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Broad-billed Hummingbird

Cynanthus latirostris ORDER: APODIFORMES FAMILY: TROCHILIDAE

IUCN Conservation Status: Least Concern

A strikingly colorful bird, the Broad-billed Hummingbird reaches the northern limit of its range in southeastern Arizona. Broad-billed Hummingbirds that nest in Arizona are migratory; populations in Mexico are resident year-round in their breeding range.

At a GlanceHelp

Measurements
Both Sexes
Length
3.9 in
10 cm
Wingspan
4.7 in
12 cm
Weight
0.1–0.1 oz
3–4 g
Other Names
  • Colibri circé (French)
  • Colibrí pico ancho, Colibrí latirostre (Spanish)

Cool Facts

  • Like other hummingbirds, the Broad-billed Hummingbird probably consumes about 1.6 to 1.7 times its body weight in nectar each day.
  • The male Broad-billed Hummingbird performs a courtship display, starting by hovering about a foot from the female and then flying in repeated arcs, like a pendulum.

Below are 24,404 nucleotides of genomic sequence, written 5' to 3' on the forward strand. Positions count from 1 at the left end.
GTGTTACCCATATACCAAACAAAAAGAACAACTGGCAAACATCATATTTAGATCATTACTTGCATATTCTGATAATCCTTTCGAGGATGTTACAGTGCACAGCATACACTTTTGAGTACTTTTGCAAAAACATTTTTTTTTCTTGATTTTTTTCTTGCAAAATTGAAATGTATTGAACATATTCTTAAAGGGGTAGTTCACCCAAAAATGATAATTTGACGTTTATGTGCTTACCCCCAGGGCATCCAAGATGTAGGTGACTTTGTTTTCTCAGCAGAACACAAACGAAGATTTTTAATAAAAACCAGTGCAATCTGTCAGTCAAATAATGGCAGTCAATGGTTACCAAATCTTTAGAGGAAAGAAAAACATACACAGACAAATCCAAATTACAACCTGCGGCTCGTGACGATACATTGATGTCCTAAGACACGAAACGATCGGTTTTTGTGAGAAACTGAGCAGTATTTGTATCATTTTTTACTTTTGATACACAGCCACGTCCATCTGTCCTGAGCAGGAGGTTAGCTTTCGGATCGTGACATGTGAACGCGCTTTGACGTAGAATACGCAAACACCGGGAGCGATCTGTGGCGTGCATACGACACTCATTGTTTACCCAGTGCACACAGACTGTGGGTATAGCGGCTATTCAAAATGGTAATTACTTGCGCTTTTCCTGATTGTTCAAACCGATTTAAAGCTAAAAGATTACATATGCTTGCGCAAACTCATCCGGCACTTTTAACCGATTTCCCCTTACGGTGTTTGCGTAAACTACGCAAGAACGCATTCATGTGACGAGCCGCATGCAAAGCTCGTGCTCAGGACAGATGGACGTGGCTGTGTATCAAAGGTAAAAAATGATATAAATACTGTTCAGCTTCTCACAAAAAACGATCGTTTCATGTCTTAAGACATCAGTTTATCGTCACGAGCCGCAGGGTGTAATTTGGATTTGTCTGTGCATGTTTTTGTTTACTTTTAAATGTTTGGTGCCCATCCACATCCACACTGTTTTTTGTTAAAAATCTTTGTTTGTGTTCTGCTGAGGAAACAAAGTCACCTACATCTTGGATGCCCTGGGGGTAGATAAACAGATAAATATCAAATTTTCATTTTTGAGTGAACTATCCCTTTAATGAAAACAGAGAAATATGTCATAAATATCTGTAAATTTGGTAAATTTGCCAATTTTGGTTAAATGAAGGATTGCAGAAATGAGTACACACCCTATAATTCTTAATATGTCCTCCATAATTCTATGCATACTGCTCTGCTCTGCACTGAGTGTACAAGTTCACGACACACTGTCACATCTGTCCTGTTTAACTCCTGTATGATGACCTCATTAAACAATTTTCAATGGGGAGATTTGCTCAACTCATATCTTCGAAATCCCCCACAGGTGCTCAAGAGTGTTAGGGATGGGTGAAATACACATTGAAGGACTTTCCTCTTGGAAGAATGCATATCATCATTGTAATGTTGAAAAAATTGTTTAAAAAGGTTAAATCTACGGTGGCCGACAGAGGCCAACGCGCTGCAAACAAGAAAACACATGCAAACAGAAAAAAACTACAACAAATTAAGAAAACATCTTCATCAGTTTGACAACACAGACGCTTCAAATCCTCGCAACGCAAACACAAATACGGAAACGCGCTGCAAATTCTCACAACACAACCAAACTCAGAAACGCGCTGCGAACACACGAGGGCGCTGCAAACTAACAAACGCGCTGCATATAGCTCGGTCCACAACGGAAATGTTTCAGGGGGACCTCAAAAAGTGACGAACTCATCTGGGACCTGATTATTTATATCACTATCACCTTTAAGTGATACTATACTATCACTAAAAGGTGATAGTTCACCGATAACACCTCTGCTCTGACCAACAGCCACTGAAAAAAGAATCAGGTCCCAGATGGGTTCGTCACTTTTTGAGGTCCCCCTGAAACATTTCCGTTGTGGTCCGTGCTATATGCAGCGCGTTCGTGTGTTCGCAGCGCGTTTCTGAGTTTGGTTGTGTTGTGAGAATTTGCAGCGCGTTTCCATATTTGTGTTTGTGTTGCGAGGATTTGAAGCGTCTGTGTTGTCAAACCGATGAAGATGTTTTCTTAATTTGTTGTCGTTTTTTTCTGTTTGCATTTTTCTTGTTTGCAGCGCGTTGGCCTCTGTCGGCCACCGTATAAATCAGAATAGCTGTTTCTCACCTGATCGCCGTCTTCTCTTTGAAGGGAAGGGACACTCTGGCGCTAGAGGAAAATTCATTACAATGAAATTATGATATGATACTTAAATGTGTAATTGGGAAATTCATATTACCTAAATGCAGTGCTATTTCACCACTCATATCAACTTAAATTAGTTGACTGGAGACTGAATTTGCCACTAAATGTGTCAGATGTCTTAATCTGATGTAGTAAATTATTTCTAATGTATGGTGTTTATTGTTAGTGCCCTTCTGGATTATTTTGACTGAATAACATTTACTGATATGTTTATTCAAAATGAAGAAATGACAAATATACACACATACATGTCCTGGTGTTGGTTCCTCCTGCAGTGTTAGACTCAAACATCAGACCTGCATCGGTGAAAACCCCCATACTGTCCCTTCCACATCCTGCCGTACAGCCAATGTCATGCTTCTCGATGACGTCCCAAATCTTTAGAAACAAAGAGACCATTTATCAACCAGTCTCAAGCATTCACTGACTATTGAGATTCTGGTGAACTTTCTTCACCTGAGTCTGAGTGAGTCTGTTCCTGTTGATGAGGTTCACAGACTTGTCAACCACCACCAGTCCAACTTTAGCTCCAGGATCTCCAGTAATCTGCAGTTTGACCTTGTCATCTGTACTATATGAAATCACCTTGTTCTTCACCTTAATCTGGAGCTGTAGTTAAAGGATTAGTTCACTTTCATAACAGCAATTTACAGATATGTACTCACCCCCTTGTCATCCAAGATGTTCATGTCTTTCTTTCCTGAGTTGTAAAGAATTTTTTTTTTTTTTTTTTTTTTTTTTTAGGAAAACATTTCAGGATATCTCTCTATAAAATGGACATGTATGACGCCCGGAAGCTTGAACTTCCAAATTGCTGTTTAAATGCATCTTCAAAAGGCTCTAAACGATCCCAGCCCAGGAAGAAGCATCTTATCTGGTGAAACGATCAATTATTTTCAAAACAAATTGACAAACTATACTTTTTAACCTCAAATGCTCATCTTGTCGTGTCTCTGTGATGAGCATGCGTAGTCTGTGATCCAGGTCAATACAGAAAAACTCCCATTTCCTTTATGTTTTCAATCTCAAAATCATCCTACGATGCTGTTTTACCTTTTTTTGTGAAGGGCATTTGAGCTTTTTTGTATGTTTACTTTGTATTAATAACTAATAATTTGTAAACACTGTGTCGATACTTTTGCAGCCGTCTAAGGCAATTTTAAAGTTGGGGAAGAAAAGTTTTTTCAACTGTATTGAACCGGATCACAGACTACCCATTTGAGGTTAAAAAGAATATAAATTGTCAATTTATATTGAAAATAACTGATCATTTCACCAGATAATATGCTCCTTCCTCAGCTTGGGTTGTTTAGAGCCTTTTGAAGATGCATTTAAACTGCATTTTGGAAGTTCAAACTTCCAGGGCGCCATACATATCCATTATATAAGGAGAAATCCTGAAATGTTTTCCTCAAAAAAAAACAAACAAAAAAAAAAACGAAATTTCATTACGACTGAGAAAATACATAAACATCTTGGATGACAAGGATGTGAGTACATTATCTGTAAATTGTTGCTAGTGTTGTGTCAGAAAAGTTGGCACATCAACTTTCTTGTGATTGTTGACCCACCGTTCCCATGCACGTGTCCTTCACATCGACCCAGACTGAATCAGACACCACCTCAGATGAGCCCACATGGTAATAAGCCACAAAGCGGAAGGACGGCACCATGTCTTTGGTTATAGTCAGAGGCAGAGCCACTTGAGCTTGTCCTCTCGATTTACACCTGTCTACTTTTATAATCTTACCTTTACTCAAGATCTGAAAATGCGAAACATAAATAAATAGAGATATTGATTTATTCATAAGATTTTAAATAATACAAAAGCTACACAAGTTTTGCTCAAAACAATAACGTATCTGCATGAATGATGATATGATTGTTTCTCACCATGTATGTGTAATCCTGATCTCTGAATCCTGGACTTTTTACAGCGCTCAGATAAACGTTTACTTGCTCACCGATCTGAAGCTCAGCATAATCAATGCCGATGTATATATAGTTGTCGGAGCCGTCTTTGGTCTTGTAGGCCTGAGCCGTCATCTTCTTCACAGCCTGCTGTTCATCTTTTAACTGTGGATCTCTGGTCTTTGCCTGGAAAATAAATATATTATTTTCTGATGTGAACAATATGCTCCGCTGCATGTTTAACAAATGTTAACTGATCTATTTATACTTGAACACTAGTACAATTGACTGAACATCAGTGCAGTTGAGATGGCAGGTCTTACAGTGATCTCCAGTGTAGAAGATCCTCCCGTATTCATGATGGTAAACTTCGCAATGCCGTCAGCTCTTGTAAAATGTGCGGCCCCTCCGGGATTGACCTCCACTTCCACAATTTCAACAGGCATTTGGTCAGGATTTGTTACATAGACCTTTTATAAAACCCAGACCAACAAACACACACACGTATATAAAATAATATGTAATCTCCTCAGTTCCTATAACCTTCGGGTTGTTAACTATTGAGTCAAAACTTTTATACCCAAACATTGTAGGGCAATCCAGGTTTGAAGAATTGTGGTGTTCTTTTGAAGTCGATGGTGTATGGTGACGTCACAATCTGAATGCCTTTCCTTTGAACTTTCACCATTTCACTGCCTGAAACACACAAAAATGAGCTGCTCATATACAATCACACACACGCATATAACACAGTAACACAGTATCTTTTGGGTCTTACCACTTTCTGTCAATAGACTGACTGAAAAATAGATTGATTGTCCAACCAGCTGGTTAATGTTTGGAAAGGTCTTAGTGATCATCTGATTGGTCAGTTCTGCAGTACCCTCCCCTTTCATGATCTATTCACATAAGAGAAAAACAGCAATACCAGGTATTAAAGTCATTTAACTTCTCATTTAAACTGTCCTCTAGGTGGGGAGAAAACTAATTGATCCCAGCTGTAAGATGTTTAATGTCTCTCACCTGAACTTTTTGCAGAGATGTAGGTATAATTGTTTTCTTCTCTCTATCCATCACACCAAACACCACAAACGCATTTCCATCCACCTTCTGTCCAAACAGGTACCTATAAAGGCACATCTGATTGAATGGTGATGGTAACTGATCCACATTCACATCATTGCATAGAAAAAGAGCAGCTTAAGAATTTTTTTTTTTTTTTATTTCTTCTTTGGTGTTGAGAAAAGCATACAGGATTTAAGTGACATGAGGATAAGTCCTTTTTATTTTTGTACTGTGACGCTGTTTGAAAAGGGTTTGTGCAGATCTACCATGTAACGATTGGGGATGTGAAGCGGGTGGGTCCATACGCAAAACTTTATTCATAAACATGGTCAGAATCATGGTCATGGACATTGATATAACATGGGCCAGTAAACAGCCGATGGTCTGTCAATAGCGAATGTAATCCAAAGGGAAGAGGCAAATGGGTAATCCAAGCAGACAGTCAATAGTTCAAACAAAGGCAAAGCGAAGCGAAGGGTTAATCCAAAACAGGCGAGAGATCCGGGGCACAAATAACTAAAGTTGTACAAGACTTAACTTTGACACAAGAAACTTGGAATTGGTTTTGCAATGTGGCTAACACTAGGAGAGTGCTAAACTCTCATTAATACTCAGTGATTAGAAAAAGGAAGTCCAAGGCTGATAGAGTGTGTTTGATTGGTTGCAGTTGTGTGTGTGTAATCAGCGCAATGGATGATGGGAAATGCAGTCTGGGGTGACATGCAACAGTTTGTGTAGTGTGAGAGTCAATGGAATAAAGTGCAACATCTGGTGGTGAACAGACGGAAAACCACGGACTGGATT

• Like other hummingbirds, the Broad-billed Hummingbird is incapable of walking or hopping.
  • The oldest recorded Broad-billed Hummingbird was a male, and was at least 9 years, 1 month old when it was recaptured and rereleased during banding operations in Arizona.

Habitat


Scrub

Arid scrub, open deciduous forest, semi-desert and other open situations in arid habitats.

Food


Nectar

Nesting

Nesting Facts
Clutch Size
2–3 eggs
Condition at Hatching
Helpless.
Nest Placement

Tree

Behavior


Hovering

Conservation

status via IUCN

Least Concern

Populations of Broad-billed Hummingbird appear stable. Partners in Flight estimates a global breeding population of 2 million, with 3% spending part of the year in the U.S., and 100% in Mexico. They rate a 10 out of 20 on the Continental Concern Score and are not on the 2014 State of the Birds Watch List.

Credits

Range Map Help

Broad-billed Hummingbird Range Map
View dynamic map of eBird sightings

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